Damore: There is a dominant ideology at Google, and anyone who dissents against that is either shamed or ostracized. And when it became apparent that I wasn’t backing down to the shame, they had to fire me.

Kovach: That may be your perception, but that’s not the stated reason why. For example, Sundar, in his memo, cited the code of conduct. And the key part here is “each Googler to do their utmost to create a workplace culture that is free of harassment, intimidation, bias, unlawful discrimination.”

Do you think your memo complied with the code of conduct?

Damore: Yes. And it was actually pointing out several practices at Google that went against the code of conduct. So there are many practices that harass conservatives that have illegal bias against certain groups. And I was simply pointing them out. And much of this is whistleblower stuff where they really should not have fired me for pointing out illegal practices at Google.

Kovach: I’m a little confused. So you say there are two reasons? You were fired for your point of view and because you pointed stuff out that they did that you view as illegal?

Damore: Yeah, there may have been multiple reasons. They’re mostly related to me having a dissenting view against their ideology.

Kovach: So you think despite their stated reason for firing you, you don’t think that’s their true reason?

Damore: Right.

Kovach: So that was a lie?

Damore: They can say whatever they want in PR. It’s well known that PR statements aren’t really the ground truth.

Kovach: The last thing I want to talk about is you said you didn’t get fired until the memo leaked out and went viral, and that is one of the reasons Google had to take action and fire you. Do you still believe that?

Damore: Right. If it didn’t leak out and there wasn’t external pressure, then they may not have fired me. I’m not sure.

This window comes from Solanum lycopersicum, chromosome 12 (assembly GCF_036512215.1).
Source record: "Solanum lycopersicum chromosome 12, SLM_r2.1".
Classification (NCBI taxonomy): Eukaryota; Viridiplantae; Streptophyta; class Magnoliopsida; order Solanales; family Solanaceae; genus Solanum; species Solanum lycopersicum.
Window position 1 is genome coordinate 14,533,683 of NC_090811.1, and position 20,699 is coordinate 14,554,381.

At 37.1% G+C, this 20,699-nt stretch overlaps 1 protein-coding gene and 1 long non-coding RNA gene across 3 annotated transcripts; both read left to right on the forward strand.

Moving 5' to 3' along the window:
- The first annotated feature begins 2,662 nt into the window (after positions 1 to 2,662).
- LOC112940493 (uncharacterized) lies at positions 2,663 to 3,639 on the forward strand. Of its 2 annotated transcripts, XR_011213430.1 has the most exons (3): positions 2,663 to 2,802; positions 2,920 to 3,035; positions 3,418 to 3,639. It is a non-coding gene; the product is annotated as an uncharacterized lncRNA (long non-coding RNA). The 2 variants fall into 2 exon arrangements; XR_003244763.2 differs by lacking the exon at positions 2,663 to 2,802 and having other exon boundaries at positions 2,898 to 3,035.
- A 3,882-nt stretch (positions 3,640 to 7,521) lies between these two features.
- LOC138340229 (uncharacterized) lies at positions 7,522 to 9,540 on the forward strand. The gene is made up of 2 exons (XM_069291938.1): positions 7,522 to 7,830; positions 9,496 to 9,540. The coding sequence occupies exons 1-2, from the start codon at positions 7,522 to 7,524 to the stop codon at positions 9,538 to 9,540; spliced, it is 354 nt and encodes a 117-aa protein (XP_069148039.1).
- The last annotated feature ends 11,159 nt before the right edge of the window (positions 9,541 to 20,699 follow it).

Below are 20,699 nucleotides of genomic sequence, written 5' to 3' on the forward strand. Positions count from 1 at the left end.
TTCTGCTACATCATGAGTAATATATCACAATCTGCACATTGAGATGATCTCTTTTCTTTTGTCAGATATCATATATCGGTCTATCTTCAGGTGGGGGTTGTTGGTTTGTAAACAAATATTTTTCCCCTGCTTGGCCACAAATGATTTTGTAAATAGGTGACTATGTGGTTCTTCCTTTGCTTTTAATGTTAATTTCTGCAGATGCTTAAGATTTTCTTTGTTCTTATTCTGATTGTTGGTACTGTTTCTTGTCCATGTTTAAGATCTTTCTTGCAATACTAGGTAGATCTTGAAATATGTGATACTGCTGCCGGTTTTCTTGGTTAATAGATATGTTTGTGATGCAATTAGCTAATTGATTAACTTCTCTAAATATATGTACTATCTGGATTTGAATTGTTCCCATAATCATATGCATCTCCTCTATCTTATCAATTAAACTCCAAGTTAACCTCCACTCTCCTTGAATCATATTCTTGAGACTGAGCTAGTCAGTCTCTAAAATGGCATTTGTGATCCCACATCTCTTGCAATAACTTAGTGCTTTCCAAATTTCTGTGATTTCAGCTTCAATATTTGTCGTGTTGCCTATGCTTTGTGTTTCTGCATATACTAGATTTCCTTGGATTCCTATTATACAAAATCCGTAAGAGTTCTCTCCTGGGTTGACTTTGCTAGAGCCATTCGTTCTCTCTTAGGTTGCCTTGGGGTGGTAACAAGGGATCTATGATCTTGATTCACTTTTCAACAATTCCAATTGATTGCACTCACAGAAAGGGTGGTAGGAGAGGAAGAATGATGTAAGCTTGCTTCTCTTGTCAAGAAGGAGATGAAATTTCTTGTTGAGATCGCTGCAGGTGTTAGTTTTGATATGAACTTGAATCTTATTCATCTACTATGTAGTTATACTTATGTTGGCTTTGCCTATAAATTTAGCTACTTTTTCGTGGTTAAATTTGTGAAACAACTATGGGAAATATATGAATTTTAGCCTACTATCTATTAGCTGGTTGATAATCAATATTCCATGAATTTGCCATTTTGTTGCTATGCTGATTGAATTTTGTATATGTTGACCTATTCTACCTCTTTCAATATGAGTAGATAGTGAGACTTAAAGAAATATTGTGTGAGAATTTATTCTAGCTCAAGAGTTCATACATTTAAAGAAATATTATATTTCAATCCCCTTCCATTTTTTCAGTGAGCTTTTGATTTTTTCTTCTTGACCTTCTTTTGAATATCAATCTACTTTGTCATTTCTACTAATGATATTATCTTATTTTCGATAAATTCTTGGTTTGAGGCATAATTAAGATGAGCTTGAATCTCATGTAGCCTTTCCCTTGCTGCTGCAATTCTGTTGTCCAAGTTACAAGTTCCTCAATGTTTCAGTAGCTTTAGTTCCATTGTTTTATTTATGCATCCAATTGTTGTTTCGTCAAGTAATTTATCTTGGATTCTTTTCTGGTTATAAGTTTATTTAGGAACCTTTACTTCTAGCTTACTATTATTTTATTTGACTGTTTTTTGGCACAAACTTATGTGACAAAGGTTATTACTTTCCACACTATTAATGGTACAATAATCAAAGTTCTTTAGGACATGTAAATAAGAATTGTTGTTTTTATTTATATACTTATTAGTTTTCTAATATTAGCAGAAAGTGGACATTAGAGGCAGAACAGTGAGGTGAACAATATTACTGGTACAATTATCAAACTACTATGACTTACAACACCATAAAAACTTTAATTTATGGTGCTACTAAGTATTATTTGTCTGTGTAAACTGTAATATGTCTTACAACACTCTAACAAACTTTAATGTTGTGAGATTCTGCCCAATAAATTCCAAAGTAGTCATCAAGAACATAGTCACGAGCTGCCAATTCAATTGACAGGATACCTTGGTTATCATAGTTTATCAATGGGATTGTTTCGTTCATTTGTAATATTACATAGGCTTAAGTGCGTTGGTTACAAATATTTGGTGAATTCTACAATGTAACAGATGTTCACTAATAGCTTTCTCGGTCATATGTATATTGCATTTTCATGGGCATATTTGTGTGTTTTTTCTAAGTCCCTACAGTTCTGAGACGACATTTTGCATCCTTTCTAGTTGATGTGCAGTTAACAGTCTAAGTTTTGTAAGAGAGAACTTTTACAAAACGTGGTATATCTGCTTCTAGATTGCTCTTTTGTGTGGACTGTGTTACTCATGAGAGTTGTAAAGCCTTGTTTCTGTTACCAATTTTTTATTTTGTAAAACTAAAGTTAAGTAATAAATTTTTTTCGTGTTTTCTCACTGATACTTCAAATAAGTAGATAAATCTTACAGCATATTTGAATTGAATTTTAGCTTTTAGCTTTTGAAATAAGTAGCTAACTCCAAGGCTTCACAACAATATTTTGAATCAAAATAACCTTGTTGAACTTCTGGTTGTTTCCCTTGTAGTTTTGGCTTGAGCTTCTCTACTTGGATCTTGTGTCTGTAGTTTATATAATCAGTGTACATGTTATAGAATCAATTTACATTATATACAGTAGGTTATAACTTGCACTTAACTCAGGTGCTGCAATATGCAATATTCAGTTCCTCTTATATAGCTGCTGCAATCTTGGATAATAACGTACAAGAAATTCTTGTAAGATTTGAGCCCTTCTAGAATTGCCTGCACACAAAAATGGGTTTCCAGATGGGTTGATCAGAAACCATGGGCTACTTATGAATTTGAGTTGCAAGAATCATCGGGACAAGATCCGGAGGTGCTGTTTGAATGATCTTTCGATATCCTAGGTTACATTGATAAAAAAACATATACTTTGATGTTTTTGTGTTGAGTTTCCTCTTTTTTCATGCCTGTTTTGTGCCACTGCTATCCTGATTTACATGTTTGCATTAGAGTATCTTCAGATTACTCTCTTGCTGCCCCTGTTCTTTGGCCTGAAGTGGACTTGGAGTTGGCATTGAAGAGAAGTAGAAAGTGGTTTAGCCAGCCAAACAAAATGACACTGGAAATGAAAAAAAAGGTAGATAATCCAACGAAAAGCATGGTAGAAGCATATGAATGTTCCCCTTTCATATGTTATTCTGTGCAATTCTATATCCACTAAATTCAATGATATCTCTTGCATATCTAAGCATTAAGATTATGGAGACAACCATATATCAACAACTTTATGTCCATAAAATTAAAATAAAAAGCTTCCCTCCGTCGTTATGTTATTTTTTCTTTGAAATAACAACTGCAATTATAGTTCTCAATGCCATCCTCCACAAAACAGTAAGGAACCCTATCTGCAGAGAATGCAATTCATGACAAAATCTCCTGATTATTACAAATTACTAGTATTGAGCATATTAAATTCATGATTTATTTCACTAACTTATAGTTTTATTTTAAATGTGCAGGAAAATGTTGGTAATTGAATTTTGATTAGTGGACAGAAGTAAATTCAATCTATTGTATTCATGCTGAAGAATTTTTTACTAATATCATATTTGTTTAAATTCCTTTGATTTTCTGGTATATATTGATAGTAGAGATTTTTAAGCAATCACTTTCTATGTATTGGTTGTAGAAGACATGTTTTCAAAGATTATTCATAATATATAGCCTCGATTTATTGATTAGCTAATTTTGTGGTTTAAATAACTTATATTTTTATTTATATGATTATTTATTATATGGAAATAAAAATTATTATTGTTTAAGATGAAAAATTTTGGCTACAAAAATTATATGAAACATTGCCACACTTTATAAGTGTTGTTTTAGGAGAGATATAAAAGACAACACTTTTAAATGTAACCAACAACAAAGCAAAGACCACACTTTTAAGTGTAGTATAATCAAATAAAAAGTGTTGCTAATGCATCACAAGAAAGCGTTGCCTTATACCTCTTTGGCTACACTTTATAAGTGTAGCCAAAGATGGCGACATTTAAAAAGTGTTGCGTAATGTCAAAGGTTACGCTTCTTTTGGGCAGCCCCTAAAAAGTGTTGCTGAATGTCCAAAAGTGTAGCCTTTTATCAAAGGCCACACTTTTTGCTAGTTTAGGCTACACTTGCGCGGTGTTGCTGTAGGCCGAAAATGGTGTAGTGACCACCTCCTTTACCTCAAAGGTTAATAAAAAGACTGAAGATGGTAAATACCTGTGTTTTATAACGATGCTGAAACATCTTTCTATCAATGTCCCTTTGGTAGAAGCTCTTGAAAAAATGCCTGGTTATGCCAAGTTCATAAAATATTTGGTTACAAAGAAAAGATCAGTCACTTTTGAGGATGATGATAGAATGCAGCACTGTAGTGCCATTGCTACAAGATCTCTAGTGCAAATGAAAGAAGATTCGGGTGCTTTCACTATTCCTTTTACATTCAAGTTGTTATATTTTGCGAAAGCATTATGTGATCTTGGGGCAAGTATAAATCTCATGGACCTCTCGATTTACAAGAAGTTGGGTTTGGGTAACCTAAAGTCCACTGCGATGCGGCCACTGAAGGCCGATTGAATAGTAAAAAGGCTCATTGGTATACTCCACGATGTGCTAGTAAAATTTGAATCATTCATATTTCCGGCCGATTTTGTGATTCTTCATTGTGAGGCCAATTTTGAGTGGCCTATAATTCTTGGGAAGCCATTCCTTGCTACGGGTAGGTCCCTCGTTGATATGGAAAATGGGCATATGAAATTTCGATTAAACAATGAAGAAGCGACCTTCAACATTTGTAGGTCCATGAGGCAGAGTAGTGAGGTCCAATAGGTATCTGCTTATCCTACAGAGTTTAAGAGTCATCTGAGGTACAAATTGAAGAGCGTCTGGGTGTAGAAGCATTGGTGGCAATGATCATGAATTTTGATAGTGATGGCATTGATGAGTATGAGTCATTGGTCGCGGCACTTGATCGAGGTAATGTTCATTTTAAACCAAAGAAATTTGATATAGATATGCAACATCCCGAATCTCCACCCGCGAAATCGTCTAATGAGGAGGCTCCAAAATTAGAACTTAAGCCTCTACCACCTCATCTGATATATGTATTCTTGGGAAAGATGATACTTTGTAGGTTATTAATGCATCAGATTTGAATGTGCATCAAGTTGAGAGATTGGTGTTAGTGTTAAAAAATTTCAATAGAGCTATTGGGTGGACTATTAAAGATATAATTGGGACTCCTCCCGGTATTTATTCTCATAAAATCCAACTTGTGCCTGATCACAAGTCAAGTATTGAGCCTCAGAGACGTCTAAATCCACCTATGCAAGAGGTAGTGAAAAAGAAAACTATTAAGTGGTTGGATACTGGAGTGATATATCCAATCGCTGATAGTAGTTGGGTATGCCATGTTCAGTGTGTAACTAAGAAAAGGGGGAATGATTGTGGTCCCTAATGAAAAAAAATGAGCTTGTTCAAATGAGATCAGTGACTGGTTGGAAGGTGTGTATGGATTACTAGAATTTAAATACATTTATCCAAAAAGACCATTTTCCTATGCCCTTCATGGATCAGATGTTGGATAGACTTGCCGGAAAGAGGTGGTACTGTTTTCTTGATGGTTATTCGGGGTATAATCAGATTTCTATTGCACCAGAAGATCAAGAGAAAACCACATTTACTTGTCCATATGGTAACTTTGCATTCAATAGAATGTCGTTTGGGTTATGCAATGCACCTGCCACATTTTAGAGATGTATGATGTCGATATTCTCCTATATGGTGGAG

Kovach: Do you have any evidence that people in leadership had seen the memo or knew about the memo prior to it leaking out?

Damore: I’m pretty sure they knew about it before it leaked to the public because it was viral within the company.

Kovach: Right, but it’s a massive company. Part of your legal claim is based on this, right? That [Google’s leadership] knew that this memo existed and the only reason why they took action was because it became a thing outside of the company. Do you have evidence that they saw it and knew about it and didn’t take action on it?

Damore: Yes. My vice president. He wrote a public post about it disparaging me and shaming me.

Kovach: This was before or after it leaked?

Damore: This was before it leaked. And there were many people who were emailing HR and all of my upper management to try to get me fired.

Kovach: OK, so you say your direct VP already knew about it before it became public.

Damore: Right.

Kovach: The last thing I want to ask, I know you’ve been asked this a lot but I’ll ask it again: legal proceedings, legal cases. I know you say you intend to do one. Do you have a lawyer? Any updates on that?

Damore: I have a lawyer but we’re still at the beginning stages.

Kovach: But you have someone representing you and you plan to file a lawsuit of some sort?

Damore: Yeah, but we’re still at the beginning stages so [we're] evaluating stuff.